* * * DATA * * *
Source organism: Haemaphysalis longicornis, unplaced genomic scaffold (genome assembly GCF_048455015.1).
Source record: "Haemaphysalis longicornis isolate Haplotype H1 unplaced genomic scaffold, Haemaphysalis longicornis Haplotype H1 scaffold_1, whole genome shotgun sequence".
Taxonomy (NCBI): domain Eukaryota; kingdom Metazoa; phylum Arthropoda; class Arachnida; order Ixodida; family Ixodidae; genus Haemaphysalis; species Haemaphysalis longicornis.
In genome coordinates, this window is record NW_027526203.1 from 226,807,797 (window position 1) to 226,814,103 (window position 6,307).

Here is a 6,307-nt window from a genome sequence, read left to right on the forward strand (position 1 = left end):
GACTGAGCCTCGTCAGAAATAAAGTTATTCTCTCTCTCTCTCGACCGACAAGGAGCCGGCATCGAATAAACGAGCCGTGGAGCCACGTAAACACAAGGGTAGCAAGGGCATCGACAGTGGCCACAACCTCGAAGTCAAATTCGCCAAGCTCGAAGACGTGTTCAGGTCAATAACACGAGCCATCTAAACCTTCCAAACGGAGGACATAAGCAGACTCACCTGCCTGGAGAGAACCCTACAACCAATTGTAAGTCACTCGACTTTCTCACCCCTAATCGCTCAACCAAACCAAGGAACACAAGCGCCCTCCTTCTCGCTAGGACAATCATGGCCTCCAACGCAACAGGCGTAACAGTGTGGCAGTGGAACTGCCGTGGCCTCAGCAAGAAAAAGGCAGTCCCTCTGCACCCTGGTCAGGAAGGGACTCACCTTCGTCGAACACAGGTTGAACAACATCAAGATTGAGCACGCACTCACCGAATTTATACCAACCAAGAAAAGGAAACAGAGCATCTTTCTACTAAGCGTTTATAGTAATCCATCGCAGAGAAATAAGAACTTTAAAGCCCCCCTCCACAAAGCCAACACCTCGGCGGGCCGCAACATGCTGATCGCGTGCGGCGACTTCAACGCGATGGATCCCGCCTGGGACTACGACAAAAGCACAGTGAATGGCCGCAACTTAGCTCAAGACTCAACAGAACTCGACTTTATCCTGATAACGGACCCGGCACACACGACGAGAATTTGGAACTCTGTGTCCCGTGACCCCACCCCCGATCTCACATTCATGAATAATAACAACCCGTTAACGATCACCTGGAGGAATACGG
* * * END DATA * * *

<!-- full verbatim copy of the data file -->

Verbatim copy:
Source organism: Haemaphysalis longicornis, unplaced genomic scaffold (genome assembly GCF_048455015.1).
Source record: "Haemaphysalis longicornis isolate Haplotype H1 unplaced genomic scaffold, Haemaphysalis longicornis Haplotype H1 scaffold_1, whole genome shotgun sequence".
Taxonomy (NCBI): domain Eukaryota; kingdom Metazoa; phylum Arthropoda; class Arachnida; order Ixodida; family Ixodidae; genus Haemaphysalis; species Haemaphysalis longicornis.
In genome coordinates, this window is record NW_027526203.1 from 226,807,797 (window position 1) to 226,814,103 (window position 6,307).

Here is a 6,307-nt window from a genome sequence, read left to right on the forward strand (position 1 = left end):
GACTGAGCCTCGTCAGAAATAAAGTTATTCTCTCTCTCTCTCGACCGACAAGGAGCCGGCATCGAATAAACGAGCCGTGGAGCCACGTAAACACAAGGGTAGCAAGGGCATCGACAGTGGCCACAACCTCGAAGTCAAATTCGCCAAGCTCGAAGACGTGTTCAGGTCAATAACACGAGCCATCTAAACCTTCCAAACGGAGGACATAAGCAGACTCACCTGCCTGGAGAGAACCCTACAACCAATTGTAAGTCACTCGACTTTCTCACCCCTAATCGCTCAACCAAACCAAGGAACACAAGCGCCCTCCTTCTCGCTAGGACAATCATGGCCTCCAACGCAACAGGCGTAACAGTGTGGCAGTGGAACTGCCGTGGCCTCAGCAAGAAAAAGGCAGTCCCTCTGCACCCTGGTCAGGAAGGGACTCACCTTCGTCGAACACAGGTTGAACAACATCAAGATTGAGCACGCACTCACCGAATTTATACCAACCAAGAAAAGGAAACAGAGCATCTTTCTACTAAGCGTTTATAGTAATCCATCGCAGAGAAATAAGAACTTTAAAGCCCCCCTCCACAAAGCCAACACCTCGGCGGGCCGCAACATGCTGATCGCGTGCGGCGACTTCAACGCGATGGATCCCGCCTGGGACTACGACAAAAGCACAGTGAATGGCCGCAACTTAGCTCAAGACTCAACAGAACTCGACTTTATCCTGATAACGGACCCGGCACACACGACGAGAATTTGGAACTCTGTGTCCCGTGACCCCACCCCCGATCTCACATTCATGAATAATAACAACCCGTTAACGATCACCTGGAGGAATACGG